The Lovegrass

The Ethiopian ancient superfood fuelling runners

ENDURANCE ATHLETES

The Ethiopian ancient superfood fuelling runners

 

Looking for something to help you go that extra mile? Look no further than your plate.

 

It’s no surprise that a healthy diet is the foundation to athletic performance. Whether you are a weekend warrior or professional athlete, what you put on your plate is just as important (if not more!) than your training schedule.

 

Our hero grain, Teff, may be the secret ingredient to boosting your performance – but how can one tiny grain make such a massive impact? We believe that it is the secret ingredient to beating your personal best. In-fact, Ethiopian Long-Distance Runners have credited their success to the grain!

 

There are 3 main reasons for why YOU should include Teff on your plate – it’s source of slow releasing energy, iron and protein.

 

Energy:

Teff is a source of complex carbohydrates – meaning that its starches are slowly broken down in the digestive tract, providing slow-releasing energy, perfect for your long-distance and endurance activities.  Unlike simple carbohydrates (like refined grains, white bread and pasta), Teff has staying power to fuel your workout from the first step until the last. Looking for an easy pasta swap for your next pre-race meal? Try our Teff Fusilli made with 100% Teff flour.

 

Iron:

Feeling tired and unable to get through your endurance sessions? You may want to look to your iron intake and absorption – especially if you are vegetarian.

 

Why is it important?

Iron is an important mineral because of its role in oxygen transport, DNA synthesis, and energy production – the very energy you need to hit the pavement! It’s not uncommon for athletes to be iron-deficient, as it is difficult for our body to absorb iron from foods. Studies have shown that consuming a high-iron diet can help boost the aerobic capacity of endurance athletes – count us in!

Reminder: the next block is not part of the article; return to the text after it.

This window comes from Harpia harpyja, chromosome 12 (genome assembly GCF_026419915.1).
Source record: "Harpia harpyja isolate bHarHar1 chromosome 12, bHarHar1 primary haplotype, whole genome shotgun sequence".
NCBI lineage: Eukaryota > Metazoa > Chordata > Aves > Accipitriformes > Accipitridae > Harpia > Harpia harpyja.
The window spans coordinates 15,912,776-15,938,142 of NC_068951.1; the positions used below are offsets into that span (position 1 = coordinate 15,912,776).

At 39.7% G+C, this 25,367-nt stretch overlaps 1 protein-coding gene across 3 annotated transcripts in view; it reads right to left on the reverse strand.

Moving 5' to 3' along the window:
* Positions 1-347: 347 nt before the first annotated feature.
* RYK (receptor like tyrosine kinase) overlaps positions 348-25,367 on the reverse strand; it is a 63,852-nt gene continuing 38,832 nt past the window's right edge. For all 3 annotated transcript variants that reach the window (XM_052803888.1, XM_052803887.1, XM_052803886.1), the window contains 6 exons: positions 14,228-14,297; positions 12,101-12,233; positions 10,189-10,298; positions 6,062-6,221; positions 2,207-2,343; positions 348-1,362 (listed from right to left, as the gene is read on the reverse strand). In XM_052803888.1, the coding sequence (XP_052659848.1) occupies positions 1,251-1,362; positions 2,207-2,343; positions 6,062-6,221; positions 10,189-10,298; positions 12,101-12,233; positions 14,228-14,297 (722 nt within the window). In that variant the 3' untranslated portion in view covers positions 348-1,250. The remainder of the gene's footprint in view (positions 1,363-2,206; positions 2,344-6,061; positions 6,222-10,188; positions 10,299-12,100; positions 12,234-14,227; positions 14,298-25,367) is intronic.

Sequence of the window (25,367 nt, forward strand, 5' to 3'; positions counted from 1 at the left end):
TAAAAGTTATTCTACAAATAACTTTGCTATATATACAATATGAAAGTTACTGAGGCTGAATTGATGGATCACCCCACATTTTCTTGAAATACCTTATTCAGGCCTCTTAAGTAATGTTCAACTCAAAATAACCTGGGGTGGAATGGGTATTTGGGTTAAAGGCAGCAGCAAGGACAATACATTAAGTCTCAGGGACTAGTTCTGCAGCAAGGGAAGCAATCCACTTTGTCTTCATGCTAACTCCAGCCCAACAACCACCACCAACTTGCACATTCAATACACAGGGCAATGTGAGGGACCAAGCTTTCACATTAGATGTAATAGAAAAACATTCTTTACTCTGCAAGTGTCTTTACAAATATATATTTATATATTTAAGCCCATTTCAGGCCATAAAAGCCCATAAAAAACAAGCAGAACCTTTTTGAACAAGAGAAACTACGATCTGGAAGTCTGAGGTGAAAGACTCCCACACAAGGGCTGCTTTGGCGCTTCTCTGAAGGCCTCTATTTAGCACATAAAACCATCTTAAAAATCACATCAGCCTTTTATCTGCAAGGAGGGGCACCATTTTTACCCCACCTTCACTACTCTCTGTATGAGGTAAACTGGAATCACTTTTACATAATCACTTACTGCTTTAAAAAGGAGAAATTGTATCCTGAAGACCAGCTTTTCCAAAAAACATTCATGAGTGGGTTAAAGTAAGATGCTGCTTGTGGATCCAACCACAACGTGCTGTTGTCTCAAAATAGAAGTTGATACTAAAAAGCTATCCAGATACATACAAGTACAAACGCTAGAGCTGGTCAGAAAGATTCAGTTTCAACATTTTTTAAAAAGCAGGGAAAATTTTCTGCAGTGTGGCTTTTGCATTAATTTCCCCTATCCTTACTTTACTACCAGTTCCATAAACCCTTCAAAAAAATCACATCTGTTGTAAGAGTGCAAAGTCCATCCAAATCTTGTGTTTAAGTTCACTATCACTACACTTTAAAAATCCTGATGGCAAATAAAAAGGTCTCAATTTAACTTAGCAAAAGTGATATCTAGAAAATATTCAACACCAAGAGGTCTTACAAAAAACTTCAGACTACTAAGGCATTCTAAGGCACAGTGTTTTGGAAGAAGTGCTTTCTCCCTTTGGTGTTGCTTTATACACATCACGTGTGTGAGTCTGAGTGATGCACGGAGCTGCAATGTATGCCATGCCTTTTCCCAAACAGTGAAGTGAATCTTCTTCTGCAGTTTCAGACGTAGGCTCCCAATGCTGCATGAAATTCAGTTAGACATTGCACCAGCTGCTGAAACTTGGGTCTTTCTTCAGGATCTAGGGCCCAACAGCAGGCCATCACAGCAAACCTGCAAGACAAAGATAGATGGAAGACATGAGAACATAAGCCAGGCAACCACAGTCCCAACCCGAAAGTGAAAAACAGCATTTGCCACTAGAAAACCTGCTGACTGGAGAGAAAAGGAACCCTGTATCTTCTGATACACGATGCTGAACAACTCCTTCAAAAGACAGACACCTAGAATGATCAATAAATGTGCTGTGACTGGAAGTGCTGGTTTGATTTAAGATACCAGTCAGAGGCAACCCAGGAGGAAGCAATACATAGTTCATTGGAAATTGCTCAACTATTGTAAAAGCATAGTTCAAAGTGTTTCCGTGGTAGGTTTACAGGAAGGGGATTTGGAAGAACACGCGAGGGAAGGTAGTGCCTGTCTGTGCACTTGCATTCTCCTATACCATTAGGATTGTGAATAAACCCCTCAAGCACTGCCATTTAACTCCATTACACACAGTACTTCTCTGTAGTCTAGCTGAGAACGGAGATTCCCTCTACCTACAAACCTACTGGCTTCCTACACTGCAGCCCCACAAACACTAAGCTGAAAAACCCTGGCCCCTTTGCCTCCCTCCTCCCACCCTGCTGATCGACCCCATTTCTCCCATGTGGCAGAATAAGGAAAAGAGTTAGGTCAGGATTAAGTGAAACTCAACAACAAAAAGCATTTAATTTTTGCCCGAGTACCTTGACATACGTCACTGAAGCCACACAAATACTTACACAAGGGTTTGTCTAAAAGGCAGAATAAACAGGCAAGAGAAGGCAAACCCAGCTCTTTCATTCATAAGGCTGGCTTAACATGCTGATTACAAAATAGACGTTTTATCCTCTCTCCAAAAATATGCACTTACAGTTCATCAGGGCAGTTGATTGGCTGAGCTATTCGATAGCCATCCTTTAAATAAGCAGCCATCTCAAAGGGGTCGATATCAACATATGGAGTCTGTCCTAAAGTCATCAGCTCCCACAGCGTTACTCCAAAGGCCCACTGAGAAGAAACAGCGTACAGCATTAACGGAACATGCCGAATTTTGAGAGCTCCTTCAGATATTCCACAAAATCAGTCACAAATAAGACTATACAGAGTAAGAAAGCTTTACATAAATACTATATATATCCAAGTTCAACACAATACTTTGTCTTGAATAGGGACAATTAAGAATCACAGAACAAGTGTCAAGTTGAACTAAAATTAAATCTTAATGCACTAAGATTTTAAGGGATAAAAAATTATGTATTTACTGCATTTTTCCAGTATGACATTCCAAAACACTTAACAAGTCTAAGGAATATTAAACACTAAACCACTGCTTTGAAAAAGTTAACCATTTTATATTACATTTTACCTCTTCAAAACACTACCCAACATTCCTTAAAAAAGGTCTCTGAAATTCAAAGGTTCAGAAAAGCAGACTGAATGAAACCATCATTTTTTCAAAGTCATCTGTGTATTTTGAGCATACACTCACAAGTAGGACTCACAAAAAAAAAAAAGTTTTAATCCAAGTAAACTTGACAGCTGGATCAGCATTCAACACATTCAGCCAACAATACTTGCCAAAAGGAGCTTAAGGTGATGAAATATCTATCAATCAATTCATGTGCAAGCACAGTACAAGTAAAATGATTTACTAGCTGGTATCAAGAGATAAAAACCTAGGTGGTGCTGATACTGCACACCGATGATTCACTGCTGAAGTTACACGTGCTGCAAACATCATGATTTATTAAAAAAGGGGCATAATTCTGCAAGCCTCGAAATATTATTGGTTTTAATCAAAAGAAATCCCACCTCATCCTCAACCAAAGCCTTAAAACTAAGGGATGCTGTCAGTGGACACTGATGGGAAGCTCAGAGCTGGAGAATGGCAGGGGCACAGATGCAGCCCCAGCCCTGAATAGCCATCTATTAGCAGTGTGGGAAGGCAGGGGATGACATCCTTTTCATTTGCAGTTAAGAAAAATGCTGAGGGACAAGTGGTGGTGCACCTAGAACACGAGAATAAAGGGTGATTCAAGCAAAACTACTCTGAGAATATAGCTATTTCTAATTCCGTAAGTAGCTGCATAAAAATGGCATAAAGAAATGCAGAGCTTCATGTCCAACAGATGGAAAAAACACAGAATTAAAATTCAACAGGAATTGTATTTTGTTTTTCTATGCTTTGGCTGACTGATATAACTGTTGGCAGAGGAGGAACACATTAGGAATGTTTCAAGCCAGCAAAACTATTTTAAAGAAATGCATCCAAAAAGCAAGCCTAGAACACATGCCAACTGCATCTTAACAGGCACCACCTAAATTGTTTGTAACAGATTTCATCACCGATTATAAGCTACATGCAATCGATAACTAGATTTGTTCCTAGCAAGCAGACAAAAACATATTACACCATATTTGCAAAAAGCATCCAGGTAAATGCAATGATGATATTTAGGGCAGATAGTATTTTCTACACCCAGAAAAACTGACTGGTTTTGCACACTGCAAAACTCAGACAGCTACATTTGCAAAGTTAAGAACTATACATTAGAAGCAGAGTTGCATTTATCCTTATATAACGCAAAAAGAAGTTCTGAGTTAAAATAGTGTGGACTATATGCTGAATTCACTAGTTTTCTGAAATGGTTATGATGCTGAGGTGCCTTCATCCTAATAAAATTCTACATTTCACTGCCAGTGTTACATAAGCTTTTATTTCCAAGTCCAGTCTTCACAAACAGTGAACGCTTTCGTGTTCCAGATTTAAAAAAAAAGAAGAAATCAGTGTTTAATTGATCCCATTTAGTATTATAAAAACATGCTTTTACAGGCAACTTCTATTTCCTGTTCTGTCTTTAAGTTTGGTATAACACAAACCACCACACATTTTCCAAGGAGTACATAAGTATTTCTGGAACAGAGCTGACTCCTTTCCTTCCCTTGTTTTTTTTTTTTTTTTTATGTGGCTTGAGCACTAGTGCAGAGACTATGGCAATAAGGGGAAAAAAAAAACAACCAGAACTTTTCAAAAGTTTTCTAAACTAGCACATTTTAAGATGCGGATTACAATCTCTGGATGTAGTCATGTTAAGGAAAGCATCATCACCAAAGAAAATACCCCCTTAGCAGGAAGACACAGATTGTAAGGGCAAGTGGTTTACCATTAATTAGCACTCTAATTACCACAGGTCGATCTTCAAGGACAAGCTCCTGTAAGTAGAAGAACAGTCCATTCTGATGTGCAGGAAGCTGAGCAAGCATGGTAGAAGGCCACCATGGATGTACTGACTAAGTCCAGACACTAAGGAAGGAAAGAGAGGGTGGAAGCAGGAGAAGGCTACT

Female athletes (especially runners) and vegetarian athletes are at risk of low-iron levels. While you can find many supplements on the market, iron supplements can often irritate your digestive system. Look to your kitchen (and Teff!) instead of the drugstore to increase your iron intake. Looking for an easy iron-rich pre-race breakfast? Try a bowl Brown Teff porridge!

 

Protein:

For athletes, protein is a key part of a healthy diet for maintenance, repair and growth of lean muscle mass.  Proteins are made up of building blocks called “amino acids”. There are 9 amino acids that we rely on our diet for– but grains are known to be unbalanced in their amino-acid make-up. Teff on the other hand, has a well-balanced amino acid profile (with a high concentration of lysine, which many grains lack), making Teff a great choice for runners looking for plant-based proteins to build and repair their hard-working muscles. Did you know… Ivory Teff has a slightly higher protein content compared to Brown.

 

While we can’t promise that adding Teff to your diet will turn you into an ultramarathon runner, we believe that BIG things come in small packages – and Teff is no exception, packing in complex carbohydrates, iron and plant-protein making it the perfect pre (or post!) race meal to fuel your next adventure.

 

This article is not intended to replace medical or nutrition advice from your medical doctor or dietitian. Please discuss changes in your diet with a registered professional.

 

Baye, Kaleab. (2014). Teff: Nutrient Composition and Health Benefits.

 

Alaunyte, Ieva et al. “Iron and the female athlete: a review of dietary treatment methods for improving iron status and exercise performance” Journal of the International Society of Sports Nutrition vol. 12 38. 6 Oct. 2015, doi:10.1186/s12970-015-0099-2

 

Br J Sports Med. 2015 Nov;49(21):1389-97. doi: 10.1136/bjsports-2014-093624. Epub 2014 Oct 31.

 

Alaunyte, Ieva et al. “Dietary iron intervention using a staple food product for improvement of iron status in female runners” Journal of the International Society of Sports Nutrition vol. 11,1 50. 18 Oct. 2014, doi:10.1186/s12970-014-0050-y